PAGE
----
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Non-alcoholic beers, wines, and spirits are flooding the market right now

(SOUNDBITE OF BEER CAN OPENING)

MARY LOUISE KELLY, HOST:

That is the sound of a can of craft IPA opening and - hang on - (swallowing) - yeah, it's actually not bad. Which I confess, I was not totally confident about going in because this craft IPA, made by Athletic Brewing Co., is a nonalcoholic beer. It's part of a growing trend of nonalcoholic alternatives flooding the market right now.

And since it is dry January, a time when a lot of us are trying to give up alcohol for the month, we have invited Planet Money's Greg Rosalsky to tell us more about why this industry is booming. Hi there, Greg.

GREG ROSALSKY, BYLINE: Hey, Mary Louise. Let's get this party started.

(SOUNDBITE OF BEER CAN OPENING)

ROSALSKY: There it is.

KELLY: (Laughter).

ROSALSKY: Cheers.

KELLY: Cheers. I hear you cracking one on your end. I'll let you...

ROSALSKY: (Laughter).

KELLY: ...Take a sip.

ROSALSKY: I got to say, it's such a treat to drink beers at work.

KELLY: And not get fired, absolutely.

ROSALSKY: (Laughter) Exactly.

KELLY: Well, while you sip, let me pose a first question, which is this - we had a hard time deciding which nonalcoholic beer to try. There are, like, a zillion options now. Tell us about the whole playing field of nonalcoholic drinks today.

ROSALSKY: First, I got to say, this does not taste like the nonalcoholic beer I remember from the past. So I don't know if you remember there was O'Doul's. It was basically the only buzz-free game in town. But now, if you like the taste of alcoholic drinks but don't like the effects of alcohol, you're basically living in a golden age. We're talking drinks like Kentucky 74 Spiritless bourbon, Luminara alcohol removed chardonnay, zero-proof margaritas. Over the last year alone, there have been more than 70 new nonalcoholic beers, wines and spirits that have hit the market. And to be clear, nonalcoholic usually means it has less than half a percent of alcohol by volume.

KELLY: OK. I'm just sipping and swallowing here. I will note that this stuff is pretty good. But like the hard stuff, the stuff I have tried, there's just a huge range in taste, in quality. Some of it is great. Some of it is pretty dreadful.

ROSALSKY: (Laughter).

KELLY: What is the demand like? Are people buying these drinks?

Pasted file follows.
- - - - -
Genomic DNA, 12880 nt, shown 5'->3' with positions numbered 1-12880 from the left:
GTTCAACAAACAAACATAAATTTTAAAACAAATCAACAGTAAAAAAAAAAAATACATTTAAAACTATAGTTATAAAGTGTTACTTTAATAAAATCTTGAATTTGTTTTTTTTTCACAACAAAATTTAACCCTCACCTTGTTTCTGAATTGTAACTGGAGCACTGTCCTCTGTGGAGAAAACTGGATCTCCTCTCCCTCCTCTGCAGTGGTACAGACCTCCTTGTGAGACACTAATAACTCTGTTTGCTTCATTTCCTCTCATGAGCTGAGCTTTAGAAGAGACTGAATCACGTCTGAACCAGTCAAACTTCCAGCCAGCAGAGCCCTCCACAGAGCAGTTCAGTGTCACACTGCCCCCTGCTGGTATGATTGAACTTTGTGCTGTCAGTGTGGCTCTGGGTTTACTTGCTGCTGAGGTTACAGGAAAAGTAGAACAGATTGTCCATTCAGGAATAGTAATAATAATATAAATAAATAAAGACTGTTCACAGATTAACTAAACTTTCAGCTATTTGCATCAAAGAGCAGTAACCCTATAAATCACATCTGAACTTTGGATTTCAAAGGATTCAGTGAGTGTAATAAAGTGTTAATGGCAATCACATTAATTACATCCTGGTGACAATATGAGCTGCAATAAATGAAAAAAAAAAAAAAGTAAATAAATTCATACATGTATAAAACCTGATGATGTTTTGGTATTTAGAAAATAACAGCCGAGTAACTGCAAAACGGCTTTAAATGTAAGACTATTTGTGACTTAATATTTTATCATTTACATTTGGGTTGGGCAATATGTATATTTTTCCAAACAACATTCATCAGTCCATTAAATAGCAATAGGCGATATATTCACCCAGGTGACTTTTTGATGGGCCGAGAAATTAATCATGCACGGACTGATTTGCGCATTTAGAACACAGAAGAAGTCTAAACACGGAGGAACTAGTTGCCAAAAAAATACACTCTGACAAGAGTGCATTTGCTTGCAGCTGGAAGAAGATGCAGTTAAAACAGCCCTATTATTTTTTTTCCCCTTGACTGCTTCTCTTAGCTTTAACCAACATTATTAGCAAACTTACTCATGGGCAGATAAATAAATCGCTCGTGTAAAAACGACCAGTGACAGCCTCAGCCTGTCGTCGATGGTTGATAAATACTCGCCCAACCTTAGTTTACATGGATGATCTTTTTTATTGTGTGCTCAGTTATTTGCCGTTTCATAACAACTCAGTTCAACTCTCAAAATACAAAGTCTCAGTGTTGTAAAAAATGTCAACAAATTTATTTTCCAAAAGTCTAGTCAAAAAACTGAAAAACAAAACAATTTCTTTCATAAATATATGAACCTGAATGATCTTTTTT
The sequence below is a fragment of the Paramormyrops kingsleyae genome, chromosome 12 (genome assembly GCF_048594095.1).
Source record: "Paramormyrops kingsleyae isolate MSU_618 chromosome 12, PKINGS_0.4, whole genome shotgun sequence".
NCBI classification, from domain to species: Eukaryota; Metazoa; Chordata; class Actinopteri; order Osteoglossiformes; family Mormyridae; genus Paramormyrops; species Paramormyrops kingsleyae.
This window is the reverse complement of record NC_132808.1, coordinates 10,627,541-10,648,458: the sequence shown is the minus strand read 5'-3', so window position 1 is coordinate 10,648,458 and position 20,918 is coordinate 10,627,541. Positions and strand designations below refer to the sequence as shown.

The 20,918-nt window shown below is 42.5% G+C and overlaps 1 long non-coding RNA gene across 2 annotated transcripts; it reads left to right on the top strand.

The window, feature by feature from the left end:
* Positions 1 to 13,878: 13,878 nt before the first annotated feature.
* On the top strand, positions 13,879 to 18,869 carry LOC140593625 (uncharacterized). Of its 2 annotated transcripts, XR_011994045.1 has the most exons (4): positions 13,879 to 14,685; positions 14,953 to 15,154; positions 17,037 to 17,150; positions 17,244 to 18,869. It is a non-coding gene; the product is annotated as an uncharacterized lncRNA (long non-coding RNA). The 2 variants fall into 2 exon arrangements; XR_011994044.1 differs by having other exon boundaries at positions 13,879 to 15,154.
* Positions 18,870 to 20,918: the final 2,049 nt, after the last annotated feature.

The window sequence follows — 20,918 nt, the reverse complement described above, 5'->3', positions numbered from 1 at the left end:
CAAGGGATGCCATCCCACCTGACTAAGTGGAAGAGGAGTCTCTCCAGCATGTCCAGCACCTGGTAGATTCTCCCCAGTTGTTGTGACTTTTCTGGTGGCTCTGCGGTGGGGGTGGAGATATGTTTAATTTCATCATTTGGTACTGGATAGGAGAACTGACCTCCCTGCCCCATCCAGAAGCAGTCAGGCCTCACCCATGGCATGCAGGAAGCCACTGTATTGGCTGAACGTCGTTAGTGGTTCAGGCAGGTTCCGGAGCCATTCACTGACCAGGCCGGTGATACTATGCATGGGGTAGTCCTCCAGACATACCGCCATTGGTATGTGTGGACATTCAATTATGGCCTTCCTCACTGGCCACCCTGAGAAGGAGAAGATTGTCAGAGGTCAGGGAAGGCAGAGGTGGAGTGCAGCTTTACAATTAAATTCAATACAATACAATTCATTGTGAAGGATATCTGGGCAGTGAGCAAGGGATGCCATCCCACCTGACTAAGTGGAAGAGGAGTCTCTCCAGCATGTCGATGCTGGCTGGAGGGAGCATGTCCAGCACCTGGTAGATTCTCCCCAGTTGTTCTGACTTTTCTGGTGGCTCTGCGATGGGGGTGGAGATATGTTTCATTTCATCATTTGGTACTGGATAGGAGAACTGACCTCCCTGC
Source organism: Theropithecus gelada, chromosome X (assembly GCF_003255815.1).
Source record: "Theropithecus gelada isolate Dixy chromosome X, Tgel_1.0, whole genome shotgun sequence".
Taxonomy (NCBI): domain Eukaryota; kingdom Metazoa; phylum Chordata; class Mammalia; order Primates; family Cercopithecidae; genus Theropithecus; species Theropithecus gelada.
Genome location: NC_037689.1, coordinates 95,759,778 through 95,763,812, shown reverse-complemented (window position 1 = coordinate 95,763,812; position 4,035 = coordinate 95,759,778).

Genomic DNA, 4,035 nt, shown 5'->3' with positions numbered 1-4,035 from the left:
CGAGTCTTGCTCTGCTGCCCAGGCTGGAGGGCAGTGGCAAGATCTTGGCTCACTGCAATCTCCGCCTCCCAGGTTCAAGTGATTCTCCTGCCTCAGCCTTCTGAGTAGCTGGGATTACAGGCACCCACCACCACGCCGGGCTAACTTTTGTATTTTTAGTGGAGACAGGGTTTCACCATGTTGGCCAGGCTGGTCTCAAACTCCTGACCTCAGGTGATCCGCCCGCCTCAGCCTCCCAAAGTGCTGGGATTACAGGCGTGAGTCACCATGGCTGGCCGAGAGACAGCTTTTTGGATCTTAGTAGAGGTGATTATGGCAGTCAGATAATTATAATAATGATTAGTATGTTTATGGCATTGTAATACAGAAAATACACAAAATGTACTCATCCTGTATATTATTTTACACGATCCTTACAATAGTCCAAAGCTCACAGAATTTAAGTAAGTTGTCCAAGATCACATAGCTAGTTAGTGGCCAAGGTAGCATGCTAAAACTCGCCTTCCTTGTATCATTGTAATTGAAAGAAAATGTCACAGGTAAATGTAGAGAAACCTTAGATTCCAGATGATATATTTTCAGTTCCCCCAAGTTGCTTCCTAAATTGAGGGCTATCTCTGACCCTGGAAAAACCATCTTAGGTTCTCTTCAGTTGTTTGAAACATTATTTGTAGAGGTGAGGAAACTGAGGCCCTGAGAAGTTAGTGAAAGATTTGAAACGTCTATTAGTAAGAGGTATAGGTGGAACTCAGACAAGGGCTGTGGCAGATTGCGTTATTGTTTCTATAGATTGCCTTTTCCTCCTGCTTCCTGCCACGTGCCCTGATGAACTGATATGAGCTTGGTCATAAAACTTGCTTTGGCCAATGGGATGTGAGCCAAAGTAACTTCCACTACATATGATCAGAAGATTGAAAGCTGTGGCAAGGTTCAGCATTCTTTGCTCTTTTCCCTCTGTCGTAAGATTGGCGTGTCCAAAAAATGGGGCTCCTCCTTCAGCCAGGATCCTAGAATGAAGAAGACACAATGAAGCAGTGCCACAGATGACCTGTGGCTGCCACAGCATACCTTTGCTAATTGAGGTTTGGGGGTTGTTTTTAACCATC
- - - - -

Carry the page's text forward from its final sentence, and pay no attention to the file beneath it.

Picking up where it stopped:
ROSALSKY: Yeah, apparently they are. I talked to an analytics company called NielsenIQ, which is tracking this market. Their data shows that the market for nonalcoholic beer, wine and spirits grew more than 20% last year and more than 120% over the last three years. They suggest this is part of a broader trend of people caring more about their health and wellness. And the market for nonalcoholic drinks now sees around $400 million in annual sales in the United States.

KELLY: Four hundred million - how does that compare to the market for real alcohol?

ROSALSKY: Well, it's super tiny. The traditional alcohol market is, like, a juggernaut. It's around 200 billion in annual sales. So these nonalcoholic alternatives are a teeny, tiny fraction of that, less than half of 1%. But alcohol companies and entrepreneurs clearly see much more room for growth.

KELLY: Do they see it as an either-or? I mean, should companies that are focused on selling the hard stuff, on selling alcohol, do they see these new drinks as a threat to their core business?

ROSALSKY: It's hard to say. At first blush, faux alcoholic beverages seem to be, to use econo-speak, a substitute for real-deal alcoholic drinks. In this view, consumers drink them instead of alcoholic drinks, and because of that, their demand goes down. But it's also possible that these fake alcoholic drinks are not a substitute. They could be what economists call a complement, which means consumer goods that are often purchased together, like peanut butter and jelly.

And what's interesting is that NielsenIQ's data suggests this may indeed be the case. It finds that 82% of people who buy nonalcoholic beers, wines and spirits also buy traditional alcoholic drinks. And as a group overall, they actually spend more money on beverages than the people who only drink the hard stuff. So the alcohol industry likely views this trend as pretty awesome for them.

KELLY: (Laughter) Pretty awesome, to use econo-speak.

ROSALSKY: To use econo-speak (laughter). Yeah, exactly.

KELLY: Well, thanks for this. And I guess, cheers - bottoms up.

ROSALSKY: Yeah, cheers. And happy dry January.

KELLY: And to you. That is Greg Rosalsky.

And for more intoxicating content - hear what I did there? - more intoxicating content from Greg, you can subscribe to the Planet Money newsletter. It's at npr.org/planetmoneynewsletter. Transcript provided by NPR, Copyright NPR.

Since 2018, Greg Rosalsky has been a writer and reporter at NPR's Planet Money.